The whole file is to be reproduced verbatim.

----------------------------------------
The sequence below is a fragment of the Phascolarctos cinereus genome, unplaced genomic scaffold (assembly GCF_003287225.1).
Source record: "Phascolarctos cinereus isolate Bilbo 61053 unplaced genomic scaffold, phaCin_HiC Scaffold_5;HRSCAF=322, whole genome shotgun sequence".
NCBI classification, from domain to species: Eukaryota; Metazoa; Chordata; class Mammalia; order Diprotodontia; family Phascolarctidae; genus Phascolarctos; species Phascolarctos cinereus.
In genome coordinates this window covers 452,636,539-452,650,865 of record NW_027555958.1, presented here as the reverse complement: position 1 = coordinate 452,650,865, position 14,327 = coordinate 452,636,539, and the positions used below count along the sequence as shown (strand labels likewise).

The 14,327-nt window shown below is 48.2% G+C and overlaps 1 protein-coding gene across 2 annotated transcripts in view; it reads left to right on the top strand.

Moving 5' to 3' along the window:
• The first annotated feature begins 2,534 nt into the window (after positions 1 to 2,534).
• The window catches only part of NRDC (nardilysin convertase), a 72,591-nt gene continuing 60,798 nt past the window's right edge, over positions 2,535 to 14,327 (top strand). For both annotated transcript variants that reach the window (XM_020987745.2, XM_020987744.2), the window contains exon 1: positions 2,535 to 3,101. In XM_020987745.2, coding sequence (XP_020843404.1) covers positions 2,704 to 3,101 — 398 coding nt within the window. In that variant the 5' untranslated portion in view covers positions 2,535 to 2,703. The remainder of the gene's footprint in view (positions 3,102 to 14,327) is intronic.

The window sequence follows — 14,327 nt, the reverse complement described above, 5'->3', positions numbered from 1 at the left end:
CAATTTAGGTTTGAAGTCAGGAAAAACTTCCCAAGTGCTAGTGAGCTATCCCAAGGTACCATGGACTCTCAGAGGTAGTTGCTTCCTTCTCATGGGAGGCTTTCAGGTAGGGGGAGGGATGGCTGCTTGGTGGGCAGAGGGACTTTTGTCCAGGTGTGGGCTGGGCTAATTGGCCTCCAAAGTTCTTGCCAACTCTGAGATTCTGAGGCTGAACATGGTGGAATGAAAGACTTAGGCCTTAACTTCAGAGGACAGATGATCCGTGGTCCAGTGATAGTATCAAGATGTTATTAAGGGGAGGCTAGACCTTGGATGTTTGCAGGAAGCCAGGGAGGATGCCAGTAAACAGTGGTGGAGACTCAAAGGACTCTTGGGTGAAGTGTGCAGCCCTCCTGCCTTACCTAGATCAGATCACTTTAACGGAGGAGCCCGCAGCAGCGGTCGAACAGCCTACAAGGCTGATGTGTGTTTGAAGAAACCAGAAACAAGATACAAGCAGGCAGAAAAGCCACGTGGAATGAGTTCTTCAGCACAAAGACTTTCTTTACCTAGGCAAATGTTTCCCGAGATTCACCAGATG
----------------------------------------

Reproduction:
The sequence below is a fragment of the Phascolarctos cinereus genome, unplaced genomic scaffold (assembly GCF_003287225.1).
Source record: "Phascolarctos cinereus isolate Bilbo 61053 unplaced genomic scaffold, phaCin_HiC Scaffold_5;HRSCAF=322, whole genome shotgun sequence".
NCBI classification, from domain to species: Eukaryota; Metazoa; Chordata; class Mammalia; order Diprotodontia; family Phascolarctidae; genus Phascolarctos; species Phascolarctos cinereus.
In genome coordinates this window covers 452,636,539-452,650,865 of record NW_027555958.1, presented here as the reverse complement: position 1 = coordinate 452,650,865, position 14,327 = coordinate 452,636,539, and the positions used below count along the sequence as shown (strand labels likewise).

The 14,327-nt window shown below is 48.2% G+C and overlaps 1 protein-coding gene across 2 annotated transcripts in view; it reads left to right on the top strand.

Moving 5' to 3' along the window:
• The first annotated feature begins 2,534 nt into the window (after positions 1 to 2,534).
• The window catches only part of NRDC (nardilysin convertase), a 72,591-nt gene continuing 60,798 nt past the window's right edge, over positions 2,535 to 14,327 (top strand). For both annotated transcript variants that reach the window (XM_020987745.2, XM_020987744.2), the window contains exon 1: positions 2,535 to 3,101. In XM_020987745.2, coding sequence (XP_020843404.1) covers positions 2,704 to 3,101 — 398 coding nt within the window. In that variant the 5' untranslated portion in view covers positions 2,535 to 2,703. The remainder of the gene's footprint in view (positions 3,102 to 14,327) is intronic.

The window sequence follows — 14,327 nt, the reverse complement described above, 5'->3', positions numbered from 1 at the left end:
CAATTTAGGTTTGAAGTCAGGAAAAACTTCCCAAGTGCTAGTGAGCTATCCCAAGGTACCATGGACTCTCAGAGGTAGTTGCTTCCTTCTCATGGGAGGCTTTCAGGTAGGGGGAGGGATGGCTGCTTGGTGGGCAGAGGGACTTTTGTCCAGGTGTGGGCTGGGCTAATTGGCCTCCAAAGTTCTTGCCAACTCTGAGATTCTGAGGCTGAACATGGTGGAATGAAAGACTTAGGCCTTAACTTCAGAGGACAGATGATCCGTGGTCCAGTGATAGTATCAAGATGTTATTAAGGGGAGGCTAGACCTTGGATGTTTGCAGGAAGCCAGGGAGGATGCCAGTAAACAGTGGTGGAGACTCAAAGGACTCTTGGGTGAAGTGTGCAGCCCTCCTGCCTTACCTAGATCAGATCACTTTAACGGAGGAGCCCGCAGCAGCGGTCGAACAGCCTACAAGGCTGATGTGTGTTTGAAGAAACCAGAAACAAGATACAAGCAGGCAGAAAAGCCACGTGGAATGAGTTCTTCAGCACAAAGACTTTCTTTACCTAGGCAAATGTTTCCCGAGATTCACCAGATG